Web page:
Audi's chief designer says design is the key, even for ecological cars

How important is automotive design in a world that is placing ever more significance on environmentally friendly propulsion? Deutsche Welle interviewed Audi's chief designer, Stefan Sielaff.

Deutsche Welle: Mr. Sielaff, when people buy a car today, how important is the design?

Business | 12.01.2010

Stefan Sielaff: For Audi it’s the primary factor behind any purchase. I think that the entire decision-making process has shifted from the head to the heart in the last couple of decades. That is certainly connected to the increasing level of affluence. Customers can now afford to pay for aesthetics and they're not just looking for a car which drives them from A to B. And that’s because a customer always makes a statement about themselves with their choice of car – who they are or how they would like to be.

To what extent must design take into account national preferences? Do Americans like the same designs as Germans, for example?

We certainly put a European or even German statement into our designs at Audi and that is what an American or Asian customer is looking for when they buy an Audi. I mean, when you go to a Japanese restaurant, you don’t want imitation food but authentic sashimi or sushi like you would eat in Kyoto or Tokyo. And I think that is our strength and that is why all Audis – except for the small regulations in some countries which force us to make small changes – are the same. Whether you see an Audi A4 in Vladivostok, in Hong Kong or here in Detroit, it is always the same Audi A4.

I think we have to be careful that we don’t fall back in past ways of thinking. As a designer, I have to say very clearly that our aim must be to break the mould. We can’t continue like we have done in the past. When I talk to the younger generation, the attitude towards the automobile has changed drastically, especially in western society. We have to consider the environmental aspect very clearly now. To bring about a change in propulsion cannot happen overnight. Even electrically-powered cars are not the magic solution as long as the electricity comes from traditional power sources. We have to look at the total energy footprint. I think the competitive edge in the future will be found in the ability to deliver a technologically progressive product with a high aesthetic value.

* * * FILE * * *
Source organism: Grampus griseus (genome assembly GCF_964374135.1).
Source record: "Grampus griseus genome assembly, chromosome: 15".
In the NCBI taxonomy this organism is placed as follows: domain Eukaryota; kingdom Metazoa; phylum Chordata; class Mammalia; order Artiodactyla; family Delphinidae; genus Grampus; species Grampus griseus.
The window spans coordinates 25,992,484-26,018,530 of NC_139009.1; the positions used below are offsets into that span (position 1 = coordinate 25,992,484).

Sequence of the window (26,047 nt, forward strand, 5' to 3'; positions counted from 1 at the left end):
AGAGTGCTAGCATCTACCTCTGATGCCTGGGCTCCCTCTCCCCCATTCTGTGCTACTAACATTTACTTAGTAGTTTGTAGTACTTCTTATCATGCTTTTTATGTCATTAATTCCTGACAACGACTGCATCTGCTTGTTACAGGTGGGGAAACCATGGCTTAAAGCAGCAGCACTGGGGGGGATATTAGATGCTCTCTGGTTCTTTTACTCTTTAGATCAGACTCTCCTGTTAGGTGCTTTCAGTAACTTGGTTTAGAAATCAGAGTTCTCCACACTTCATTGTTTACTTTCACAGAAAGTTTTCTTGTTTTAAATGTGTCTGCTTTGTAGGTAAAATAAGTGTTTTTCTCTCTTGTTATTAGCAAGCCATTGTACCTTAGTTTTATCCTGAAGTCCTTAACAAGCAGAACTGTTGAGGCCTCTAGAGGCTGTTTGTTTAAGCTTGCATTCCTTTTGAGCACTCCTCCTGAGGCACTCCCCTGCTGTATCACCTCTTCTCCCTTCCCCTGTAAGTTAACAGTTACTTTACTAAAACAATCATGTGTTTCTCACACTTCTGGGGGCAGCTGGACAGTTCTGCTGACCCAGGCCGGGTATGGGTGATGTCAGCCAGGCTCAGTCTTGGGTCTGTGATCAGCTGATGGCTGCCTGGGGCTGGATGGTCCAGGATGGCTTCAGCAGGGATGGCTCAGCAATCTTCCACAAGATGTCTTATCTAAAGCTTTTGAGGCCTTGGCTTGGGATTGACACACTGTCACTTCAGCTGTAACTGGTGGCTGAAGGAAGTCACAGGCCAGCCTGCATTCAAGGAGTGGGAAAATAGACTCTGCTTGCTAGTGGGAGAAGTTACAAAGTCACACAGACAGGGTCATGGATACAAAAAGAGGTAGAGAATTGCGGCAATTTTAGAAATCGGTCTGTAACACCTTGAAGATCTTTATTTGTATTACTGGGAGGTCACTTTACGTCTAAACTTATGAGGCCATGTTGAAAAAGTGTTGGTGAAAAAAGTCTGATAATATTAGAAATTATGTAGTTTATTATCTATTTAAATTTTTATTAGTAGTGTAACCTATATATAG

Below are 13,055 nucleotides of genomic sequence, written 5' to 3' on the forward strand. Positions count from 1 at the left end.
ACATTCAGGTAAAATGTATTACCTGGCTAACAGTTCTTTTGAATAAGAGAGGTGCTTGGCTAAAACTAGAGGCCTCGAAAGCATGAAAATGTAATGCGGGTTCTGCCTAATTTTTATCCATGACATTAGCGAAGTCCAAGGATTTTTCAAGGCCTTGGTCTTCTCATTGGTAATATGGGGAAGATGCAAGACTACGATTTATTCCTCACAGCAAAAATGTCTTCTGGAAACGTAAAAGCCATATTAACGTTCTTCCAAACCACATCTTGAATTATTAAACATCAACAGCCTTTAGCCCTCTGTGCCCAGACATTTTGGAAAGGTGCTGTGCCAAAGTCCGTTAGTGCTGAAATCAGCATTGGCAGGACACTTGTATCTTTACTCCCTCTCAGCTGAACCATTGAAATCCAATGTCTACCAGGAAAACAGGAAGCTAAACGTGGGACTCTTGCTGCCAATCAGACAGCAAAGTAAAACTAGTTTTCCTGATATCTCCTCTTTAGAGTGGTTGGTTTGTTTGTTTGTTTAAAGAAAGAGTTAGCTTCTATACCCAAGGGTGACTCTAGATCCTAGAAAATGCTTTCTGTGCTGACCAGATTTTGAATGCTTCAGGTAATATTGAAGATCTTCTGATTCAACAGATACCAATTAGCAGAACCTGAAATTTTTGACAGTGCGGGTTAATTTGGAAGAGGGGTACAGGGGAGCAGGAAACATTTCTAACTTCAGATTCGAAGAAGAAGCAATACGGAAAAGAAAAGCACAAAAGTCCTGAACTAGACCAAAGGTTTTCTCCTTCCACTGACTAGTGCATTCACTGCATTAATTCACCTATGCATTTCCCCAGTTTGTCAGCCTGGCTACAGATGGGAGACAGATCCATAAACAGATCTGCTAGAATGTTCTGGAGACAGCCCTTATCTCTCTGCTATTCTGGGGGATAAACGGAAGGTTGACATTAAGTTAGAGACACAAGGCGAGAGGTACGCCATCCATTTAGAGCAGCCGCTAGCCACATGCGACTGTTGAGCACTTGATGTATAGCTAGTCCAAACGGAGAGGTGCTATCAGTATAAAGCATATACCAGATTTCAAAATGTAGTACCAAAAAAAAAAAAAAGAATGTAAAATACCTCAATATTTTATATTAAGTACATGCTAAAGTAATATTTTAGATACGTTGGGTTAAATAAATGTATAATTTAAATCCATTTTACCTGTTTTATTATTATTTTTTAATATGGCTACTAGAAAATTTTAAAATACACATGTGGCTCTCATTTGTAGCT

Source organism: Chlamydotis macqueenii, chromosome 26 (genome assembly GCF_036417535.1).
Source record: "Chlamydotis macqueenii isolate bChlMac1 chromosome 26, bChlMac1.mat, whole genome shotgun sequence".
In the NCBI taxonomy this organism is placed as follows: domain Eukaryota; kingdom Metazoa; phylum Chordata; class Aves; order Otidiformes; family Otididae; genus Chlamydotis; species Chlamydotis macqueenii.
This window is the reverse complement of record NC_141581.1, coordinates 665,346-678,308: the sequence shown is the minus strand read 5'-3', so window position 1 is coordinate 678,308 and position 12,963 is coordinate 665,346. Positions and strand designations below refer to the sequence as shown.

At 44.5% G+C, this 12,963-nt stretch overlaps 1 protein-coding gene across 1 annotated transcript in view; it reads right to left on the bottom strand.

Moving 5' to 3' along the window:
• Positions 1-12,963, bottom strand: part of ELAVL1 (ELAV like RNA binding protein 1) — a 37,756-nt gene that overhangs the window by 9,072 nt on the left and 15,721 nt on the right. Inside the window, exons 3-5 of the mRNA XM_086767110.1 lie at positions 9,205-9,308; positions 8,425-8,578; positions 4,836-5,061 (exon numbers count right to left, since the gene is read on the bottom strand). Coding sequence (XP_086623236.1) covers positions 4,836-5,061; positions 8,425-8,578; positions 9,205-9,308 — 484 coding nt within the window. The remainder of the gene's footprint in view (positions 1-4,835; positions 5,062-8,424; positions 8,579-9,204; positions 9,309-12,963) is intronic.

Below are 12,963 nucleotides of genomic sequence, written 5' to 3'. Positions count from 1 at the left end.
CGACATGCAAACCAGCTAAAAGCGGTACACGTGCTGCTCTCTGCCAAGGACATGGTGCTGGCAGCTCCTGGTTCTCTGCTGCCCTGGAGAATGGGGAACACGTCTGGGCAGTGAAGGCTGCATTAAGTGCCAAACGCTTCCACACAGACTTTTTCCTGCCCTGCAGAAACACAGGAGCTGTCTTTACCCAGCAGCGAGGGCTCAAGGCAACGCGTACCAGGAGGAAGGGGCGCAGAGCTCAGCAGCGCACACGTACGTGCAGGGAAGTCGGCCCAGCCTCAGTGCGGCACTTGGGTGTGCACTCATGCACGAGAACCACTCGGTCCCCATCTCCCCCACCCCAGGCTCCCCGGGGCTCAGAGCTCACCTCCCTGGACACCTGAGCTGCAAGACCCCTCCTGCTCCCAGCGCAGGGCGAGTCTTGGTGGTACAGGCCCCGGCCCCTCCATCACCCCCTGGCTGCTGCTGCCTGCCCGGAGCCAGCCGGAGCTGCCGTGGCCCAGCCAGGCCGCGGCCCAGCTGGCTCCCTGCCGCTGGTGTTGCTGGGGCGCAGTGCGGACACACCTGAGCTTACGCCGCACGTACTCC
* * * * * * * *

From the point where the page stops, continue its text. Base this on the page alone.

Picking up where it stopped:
Interviewer: Christina Bergmann/as
Editor: Michael Lawton

Business | 29.12.2009

Deutsche Welle: Mr. Sielaff, when people buy a car today, how important is the design?

Stefan Sielaff: For Audi it’s the primary factor behind any purchase. I think that the entire decision-making process has shifted from the head to the heart in the last couple of decades. That is certainly connected to the increasing level of affluence. Customers can now afford to pay for aesthetics and they're not just looking for a car which drives them from A to B. And that’s because a customer always makes a statement about themselves with their choice of car – who they are or how they would like to be.

To what extent must design take into account national preferences? Do Americans like the same designs as Germans, for example?

We certainly put a European or even German statement into our designs at Audi and that is what an American or Asian customer is looking for when they buy an Audi. I mean, when you go to a Japanese restaurant, you don’t want imitation food but authentic sashimi or sushi like you would eat in Kyoto or Tokyo. And I think that is our strength and that is why all Audis – except for the small regulations in some countries which force us to make small changes – are the same. Whether you see an Audi A4 in Vladivostok, in Hong Kong or here in Detroit, it is always the same Audi A4.

At the start of the motor show here in Detroit, the experts were very optimistic about the US car industry in 2010. Do you share this optimism?

Audi has presented its e-tron as an environmentally friendly concept car, but it will never go on sale.

I think we have to be careful that we don’t fall back in past ways of thinking. As a designer, I have to say very clearly that our aim must be to break the mould. We can’t continue like we have done in the past. When I talk to the younger generation, the attitude towards the automobile has changed drastically, especially in western society. We have to consider the environmental aspect very clearly now. To bring about a change in propulsion cannot happen overnight. Even electrically-powered cars are not the magic solution as long as the electricity comes from traditional power sources. We have to look at the total energy footprint. I think the competitive edge in the future will be found in the ability to deliver a technologically progressive product with a high aesthetic value.

On the subject of electrically-powered cars: what chance, what future has the electrically-powered automobile in your opinion?

There definitely has to be a combination of environmentally friendly propulsion and emotion. At the present time, I don’t think that electrically-powered cars can be sold on the basis of rationality; they have to have an aesthetic appeal as well. I always compare that with the subject of cooking. Twenty-five, thirty years ago, no one wanted to eat vegetarian or organic food and the few that did were derided. Today, you can go into restaurants selling this food and order a top-class dish that looks great - but, most of all, tastes great. And such an acceptance of something new requires time. It will be the same with the propulsion of a car, whether it be electric or hybrid. But these are all plans for the future .

Interviewer: Christina Bergmann/as
Editor: Michael Lawton

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